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5 Steps To Effectively Talk About the Birds and the Bees With Your Children

Most children ask questions about body parts and where babies come from as early as two years old. It’s your job as parent to answer those questions and then spend the next eighteen years educating and sharing more information with your kids about their body and sexuality.

a bunch of yellow ducklings


When to Talk About the Birds and the Bees – A 5 Step Approach

Follow these five steps to prepare yourself to communicate about sex with your children effectively. 

Step 1 – Make Your Decisions Beforehand

Talking about the birds and the bees should start before your baby is born. No, I don’t mean talking to your belly about what’s about to happen and their extreme real-life lesson on what happens when a couple mates. I’m talking about discussing how you want to handle the sex talk with your future children.

For example, do you and your spouse agree to let the school teach your children about sex ed? Some are okay with teaching homosexuality in a positive light, whereas others prefer to focus on a more Biblical teaching on this topic.

Yet again, some parents prefer to teach sex before marriage is against God’s wishes. Others focus more on waiting for sex until you love someone or are ready to be a parent. 

Abortion is another topic to discuss with your spouse before you discuss it with your children. Do either of your support teenagers getting abortions? My family does not and has already discussed with our children that we will help them in any situation. They do not need to feel abortion is necessary or that we will harm them if they end up pregnant.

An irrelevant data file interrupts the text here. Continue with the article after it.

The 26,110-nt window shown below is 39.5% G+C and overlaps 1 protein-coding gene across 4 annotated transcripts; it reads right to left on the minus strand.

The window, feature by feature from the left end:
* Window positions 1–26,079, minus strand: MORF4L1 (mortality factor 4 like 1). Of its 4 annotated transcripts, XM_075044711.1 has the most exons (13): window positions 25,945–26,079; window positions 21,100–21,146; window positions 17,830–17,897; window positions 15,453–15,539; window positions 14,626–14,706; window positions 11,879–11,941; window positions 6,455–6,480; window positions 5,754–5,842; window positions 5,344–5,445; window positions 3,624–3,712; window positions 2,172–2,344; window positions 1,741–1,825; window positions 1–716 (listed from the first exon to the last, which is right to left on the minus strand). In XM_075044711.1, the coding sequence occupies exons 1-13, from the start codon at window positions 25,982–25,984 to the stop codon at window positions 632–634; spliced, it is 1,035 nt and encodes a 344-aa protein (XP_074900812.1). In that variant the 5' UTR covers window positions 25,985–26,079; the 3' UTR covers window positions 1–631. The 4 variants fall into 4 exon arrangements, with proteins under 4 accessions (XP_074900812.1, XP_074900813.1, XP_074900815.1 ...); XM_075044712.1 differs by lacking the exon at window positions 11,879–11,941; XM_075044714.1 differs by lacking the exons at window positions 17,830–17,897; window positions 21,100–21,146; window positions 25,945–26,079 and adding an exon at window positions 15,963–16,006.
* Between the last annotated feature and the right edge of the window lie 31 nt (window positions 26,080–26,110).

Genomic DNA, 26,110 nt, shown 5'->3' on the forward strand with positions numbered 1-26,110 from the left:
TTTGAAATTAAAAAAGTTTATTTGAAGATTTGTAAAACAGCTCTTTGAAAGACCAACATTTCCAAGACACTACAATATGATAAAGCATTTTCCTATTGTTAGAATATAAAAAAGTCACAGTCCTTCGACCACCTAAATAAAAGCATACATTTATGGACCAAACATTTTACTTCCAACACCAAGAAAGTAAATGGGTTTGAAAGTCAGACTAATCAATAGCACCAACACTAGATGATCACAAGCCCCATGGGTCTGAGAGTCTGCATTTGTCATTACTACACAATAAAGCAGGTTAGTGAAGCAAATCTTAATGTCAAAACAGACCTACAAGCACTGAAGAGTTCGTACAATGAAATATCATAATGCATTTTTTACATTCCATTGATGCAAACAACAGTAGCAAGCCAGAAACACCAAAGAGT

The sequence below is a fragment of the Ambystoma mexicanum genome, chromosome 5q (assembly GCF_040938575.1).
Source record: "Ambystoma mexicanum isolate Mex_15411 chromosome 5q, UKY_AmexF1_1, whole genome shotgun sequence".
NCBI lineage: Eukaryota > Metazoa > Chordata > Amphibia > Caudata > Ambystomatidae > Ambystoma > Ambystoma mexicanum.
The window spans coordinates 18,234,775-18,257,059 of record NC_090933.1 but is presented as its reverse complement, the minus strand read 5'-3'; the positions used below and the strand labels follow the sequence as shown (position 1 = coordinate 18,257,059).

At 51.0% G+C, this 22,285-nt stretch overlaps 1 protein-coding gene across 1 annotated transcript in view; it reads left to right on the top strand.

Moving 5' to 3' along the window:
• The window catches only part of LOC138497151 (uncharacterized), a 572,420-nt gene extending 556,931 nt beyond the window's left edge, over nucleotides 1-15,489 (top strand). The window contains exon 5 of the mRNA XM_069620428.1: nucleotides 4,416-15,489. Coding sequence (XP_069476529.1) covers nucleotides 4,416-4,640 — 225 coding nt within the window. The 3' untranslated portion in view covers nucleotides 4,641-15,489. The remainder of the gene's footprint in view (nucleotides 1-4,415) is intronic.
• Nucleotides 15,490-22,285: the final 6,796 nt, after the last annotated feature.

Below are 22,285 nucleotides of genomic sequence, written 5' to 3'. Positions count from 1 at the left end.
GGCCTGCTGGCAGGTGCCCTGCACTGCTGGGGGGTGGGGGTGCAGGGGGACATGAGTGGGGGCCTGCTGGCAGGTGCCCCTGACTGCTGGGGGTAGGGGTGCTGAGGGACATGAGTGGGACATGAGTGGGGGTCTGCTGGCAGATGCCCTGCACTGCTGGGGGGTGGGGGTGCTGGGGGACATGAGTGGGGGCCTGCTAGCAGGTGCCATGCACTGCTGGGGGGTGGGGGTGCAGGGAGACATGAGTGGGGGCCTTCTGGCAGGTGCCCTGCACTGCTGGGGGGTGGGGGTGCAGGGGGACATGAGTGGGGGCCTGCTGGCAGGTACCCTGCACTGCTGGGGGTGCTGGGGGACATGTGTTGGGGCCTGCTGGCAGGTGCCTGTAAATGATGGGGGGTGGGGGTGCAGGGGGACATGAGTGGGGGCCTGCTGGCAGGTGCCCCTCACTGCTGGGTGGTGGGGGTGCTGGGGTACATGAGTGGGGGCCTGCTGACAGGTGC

These are things you should discuss before you talk to your child. Many couples disagree about many of these topics and it warrants a conversation before an argument ensues in front of your child and sends mixed signals. 

Step 2 – Be Careful What Your Children Hear

Kids may not have years of wisdom like us adults, but they are masters of listening to their parents communicating. They listen to conversations between adults, both on and off screen, and infer a ton of information.

Do not be surprised when your children perceive more than you expect. Just because they do not have a lot of information does not mean their little brains aren’t cranking away on the info they picked up along the way. 

Pay attention to what your kids are listening to. Music, video games, movies, cartoons, their immature uncle Luke, their classmates, etc… all unknowingly and knowingly say things kids pick up on, and it may not be the information you want tucked inside your precious child’s brain.

Make sure you are aware of what your child hears and what your child perceives from the information they come across.

For example, I watched the new Beauty and the Beast movie with my girls and there was a scene where two guys made eye contact with inferred flirting. I asked the girls if they understood that scene and only one did. Make sure you are aware of their level of consciousness. 

Step 3 – Choose The Right Time to Talk About Certain Topics

As with most concepts, the birds and the bees talk should happen in stages as your child becomes ready for new information.

Here is a helpful guide for discussing the sexual organs and sex with each age. 

0-4 Years – Name That Body Part

The most important aspect of sexual matters to speak about at this age is the difference between boys and girls and private parts. Both boys and girls should possess a general understanding of where to locate body parts. Many parents use different names for private parts.

I’m on board as kids repeat new words they love a lot, loudly, and in public.  No one wants their kid screaming, I have a vagina through Walmart when I have a who-ha, sounds a lot less aggressive and is less likely to cause an uproar with other parents.

Make sure they recognize the real word, but let them know that you prefer to use a nickname for the parts.